All writers have a process that allows them to create. However, the art of "Writing" is often mistaken for that "Process." Hopefully this blog explains the difference, and inspires people to develop their crafts, become writers, or just keep on writing.

Monday, May 27, 2024

For Memorial Day

In Flanders fields the poppies blow

Between the crosses, row on row,

That mark our place; and in the sky

The larks, still bravely singing, fly

Scarce heard amid the guns below.

We are the Dead. Short days ago

We lived, felt dawn, saw sunset glow,

Loved and were loved, and now we lie

In Flanders fields.

Take up our quarrel with the foe:

To you from failing hands we throw

The torch; be yours to hold it high.

If ye break faith with us who die

We shall not sleep, though poppies grow

In Flanders fields.

John McCrae


Monday, May 20, 2024

The Writer's Spirit Animal - the Cicada

Up here in my little spot of the Midwest, it is cicada season. Every seventeen years (or thirteen for different breeds), about a bajillion bugs creep out from their little homes underneath old trees and undergrowth, molt off their old skins, feed for a little bit, then screech continuously for the few weeks that is their mating season. For those of you who have not heard this screeching noise, it's fairly tame as far as bug noises go. However, when 1,000,000 of them decide to harmonize in a nearby forest, or a few thousand camp out and have a singalong in the neighbor's backyard, it is memorable. When we first moved out here when I was very young, I experienced my first cicada uprising. It was like the entire forest preserve was shaking with an invisible force of life. It was fascinating and just a little scary.

Now, many decades later, I have grown used to the shrieking little fellows, and I have even related to them to a degree. I don't necessarily follow their habits - I have long since given up sitting on my porch, shrieking aloud to attract females - but I have found a certain connection with them. Whether it's their red eyes or their very dry skin, something between the cicadas and me felt similar. It took a while to finally make the connection, but indeed I figured it out. That one common thread we must have was staring me in the face: Cicadas are obviously writers.

Now, at this point science can neither confirm nor refute the writing habits of the seventeen-year cicada, given the time-intensive nature of such studies. However, my less-than-scientific methods see the commonality between the two. You see, much like a cicada, a dedicated writer will spend most of their time in deep, silent thought. A hibernation of the body while the mind silently races about, putting together their latest masterpiece. If not for the human demands of regular calories and nutrition, a real writer would likely sit dormant for long spans of time, dust settling on them, moss growing high on their northern side as they contemplated their story.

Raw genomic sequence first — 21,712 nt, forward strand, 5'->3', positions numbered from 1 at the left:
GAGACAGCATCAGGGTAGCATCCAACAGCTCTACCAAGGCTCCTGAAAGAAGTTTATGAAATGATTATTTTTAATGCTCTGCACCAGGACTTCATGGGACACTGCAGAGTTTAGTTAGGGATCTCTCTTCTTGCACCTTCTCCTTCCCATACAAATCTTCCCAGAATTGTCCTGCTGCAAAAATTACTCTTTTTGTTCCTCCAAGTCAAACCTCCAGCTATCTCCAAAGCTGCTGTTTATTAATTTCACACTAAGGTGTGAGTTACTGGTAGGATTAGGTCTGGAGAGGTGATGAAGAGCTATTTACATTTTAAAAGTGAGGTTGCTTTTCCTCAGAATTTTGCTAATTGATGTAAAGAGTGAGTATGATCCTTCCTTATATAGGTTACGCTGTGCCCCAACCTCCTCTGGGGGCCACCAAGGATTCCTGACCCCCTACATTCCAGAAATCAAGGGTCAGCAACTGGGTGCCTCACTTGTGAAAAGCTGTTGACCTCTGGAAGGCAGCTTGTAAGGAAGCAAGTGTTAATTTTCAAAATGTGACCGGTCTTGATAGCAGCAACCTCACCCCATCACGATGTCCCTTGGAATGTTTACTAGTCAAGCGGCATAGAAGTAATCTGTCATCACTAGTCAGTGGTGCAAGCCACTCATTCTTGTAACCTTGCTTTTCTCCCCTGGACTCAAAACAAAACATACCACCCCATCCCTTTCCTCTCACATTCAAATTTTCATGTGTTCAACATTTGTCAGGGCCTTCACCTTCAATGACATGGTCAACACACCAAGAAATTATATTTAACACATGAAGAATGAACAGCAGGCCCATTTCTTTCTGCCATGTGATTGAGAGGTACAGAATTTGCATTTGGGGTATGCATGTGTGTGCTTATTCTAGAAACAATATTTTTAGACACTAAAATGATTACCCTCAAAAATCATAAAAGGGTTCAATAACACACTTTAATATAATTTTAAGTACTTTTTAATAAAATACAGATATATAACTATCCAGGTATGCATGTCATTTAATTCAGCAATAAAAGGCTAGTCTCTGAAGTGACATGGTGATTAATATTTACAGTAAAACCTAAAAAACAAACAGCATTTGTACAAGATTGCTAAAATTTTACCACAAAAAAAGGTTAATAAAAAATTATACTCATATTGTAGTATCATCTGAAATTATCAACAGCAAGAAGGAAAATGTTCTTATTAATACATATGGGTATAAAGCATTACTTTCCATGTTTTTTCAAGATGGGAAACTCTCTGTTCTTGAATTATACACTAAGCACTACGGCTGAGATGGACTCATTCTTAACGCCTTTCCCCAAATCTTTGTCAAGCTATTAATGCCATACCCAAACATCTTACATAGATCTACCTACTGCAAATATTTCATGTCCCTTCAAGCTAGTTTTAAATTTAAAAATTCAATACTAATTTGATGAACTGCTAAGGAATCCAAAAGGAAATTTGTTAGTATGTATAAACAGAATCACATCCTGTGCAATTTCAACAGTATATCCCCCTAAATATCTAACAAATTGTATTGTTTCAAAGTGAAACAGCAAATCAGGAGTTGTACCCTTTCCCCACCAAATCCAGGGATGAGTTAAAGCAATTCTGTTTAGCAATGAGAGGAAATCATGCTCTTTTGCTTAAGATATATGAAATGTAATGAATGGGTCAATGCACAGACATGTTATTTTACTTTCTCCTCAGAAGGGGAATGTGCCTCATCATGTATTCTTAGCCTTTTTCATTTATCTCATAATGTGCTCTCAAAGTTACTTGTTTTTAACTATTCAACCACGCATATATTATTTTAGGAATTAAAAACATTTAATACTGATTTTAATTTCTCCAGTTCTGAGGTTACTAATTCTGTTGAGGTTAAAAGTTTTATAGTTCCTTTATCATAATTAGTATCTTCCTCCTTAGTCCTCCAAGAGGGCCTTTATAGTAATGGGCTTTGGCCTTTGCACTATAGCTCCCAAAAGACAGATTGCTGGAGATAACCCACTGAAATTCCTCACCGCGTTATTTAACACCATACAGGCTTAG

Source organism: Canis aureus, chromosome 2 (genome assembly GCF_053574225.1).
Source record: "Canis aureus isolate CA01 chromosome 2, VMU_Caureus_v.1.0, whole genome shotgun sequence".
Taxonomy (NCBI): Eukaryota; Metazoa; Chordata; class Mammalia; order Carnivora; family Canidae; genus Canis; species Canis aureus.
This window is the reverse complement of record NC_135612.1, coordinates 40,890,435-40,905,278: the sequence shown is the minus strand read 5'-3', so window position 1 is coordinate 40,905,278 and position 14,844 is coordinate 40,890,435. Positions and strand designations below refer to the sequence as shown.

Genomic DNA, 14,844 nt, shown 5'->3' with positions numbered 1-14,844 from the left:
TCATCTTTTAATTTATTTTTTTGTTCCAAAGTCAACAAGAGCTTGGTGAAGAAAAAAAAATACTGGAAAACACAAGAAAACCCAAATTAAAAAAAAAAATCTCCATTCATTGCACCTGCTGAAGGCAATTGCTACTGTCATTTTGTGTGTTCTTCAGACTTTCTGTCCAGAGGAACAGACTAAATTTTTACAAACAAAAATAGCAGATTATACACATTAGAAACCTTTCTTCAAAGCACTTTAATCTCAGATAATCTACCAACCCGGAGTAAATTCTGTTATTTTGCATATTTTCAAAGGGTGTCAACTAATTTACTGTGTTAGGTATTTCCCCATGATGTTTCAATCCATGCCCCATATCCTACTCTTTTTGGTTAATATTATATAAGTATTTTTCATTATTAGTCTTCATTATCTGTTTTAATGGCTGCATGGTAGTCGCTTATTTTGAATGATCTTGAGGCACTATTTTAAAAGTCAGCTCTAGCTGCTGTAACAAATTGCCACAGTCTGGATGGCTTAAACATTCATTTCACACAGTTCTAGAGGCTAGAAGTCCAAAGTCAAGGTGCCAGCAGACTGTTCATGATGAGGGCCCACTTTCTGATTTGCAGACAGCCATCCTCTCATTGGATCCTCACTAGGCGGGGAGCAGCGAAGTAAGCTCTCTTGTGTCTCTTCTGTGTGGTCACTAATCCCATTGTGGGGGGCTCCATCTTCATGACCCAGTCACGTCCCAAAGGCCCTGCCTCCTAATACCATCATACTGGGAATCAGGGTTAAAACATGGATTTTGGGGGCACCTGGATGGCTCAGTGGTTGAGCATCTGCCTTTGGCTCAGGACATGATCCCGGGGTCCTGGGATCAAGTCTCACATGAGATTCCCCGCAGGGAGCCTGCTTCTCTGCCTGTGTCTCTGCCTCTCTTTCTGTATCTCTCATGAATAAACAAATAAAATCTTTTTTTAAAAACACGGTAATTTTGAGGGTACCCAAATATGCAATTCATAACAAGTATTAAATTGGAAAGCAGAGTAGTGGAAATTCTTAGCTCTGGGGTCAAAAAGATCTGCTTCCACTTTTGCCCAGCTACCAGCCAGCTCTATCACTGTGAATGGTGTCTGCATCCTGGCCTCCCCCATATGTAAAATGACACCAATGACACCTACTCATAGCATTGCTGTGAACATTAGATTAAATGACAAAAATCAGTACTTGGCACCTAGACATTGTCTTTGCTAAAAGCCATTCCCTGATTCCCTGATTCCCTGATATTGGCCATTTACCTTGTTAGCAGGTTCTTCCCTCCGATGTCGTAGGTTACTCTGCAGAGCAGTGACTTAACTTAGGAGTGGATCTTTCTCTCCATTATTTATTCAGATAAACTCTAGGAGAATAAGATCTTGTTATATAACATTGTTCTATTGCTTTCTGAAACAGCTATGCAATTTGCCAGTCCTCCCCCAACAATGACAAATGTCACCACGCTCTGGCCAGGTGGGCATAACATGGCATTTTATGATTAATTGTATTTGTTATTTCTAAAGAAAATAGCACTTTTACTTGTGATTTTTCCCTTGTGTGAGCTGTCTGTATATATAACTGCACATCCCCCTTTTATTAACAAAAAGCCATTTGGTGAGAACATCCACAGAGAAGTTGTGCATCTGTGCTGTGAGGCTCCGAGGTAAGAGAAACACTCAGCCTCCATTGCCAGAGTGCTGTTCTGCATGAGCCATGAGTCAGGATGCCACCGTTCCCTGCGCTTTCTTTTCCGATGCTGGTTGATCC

And then, in a shriek of activity, the writer bursts forth with a flurry of activity. They become alive with activity - frantically writing, editing, workshopping pieces, getting feedback from everyone, all with that constant sound of them talking about their latest work. During this active streak, the writer rarely does anything but drink coffee, type, and occasionally let out a screech of triumph when a particular phrase or scene really works. Every writer knows this sound, and when they hear another writer make that noise, they nod their head in proud agreement.

And then, without anyone noticing it, the writer will finally fall silent again. The writing binge will be over, a new set of thoughts filling their mind as their body goes into that dormant state. Their coffee grows cold in the mug, the sheets of written copy sit there unedited, and it's back into hibernation as their mind churns about, going entering the next cycle of creation.

Maybe this is stretching it. Maybe I am a little more active than a cicada, and my writing cycles are a little faster than seventeen years. But as I hear them outside, screeching up a storm, I know they are in a very active state of mind, doing what nature demands of them. I nod my head in agreement, then get back to writing.       

Monday, May 13, 2024

Why Do Writing Prompts?

The simplest exercise for any writer; the push-up of the writing community is the writing prompt. Someone rattles off a word, topic, question, or otherwise meaningless sentence and you spend the next eight minutes writing about it. Has anyone ever written the perfect bit of prose from this exercise? Never. Has that eight-minute endeavor brought home a Pulitzer? Doubt it. And yet, just like a push-up, we do these to build up our writing muscles because they usually don't get that kind of exercise in the regular world.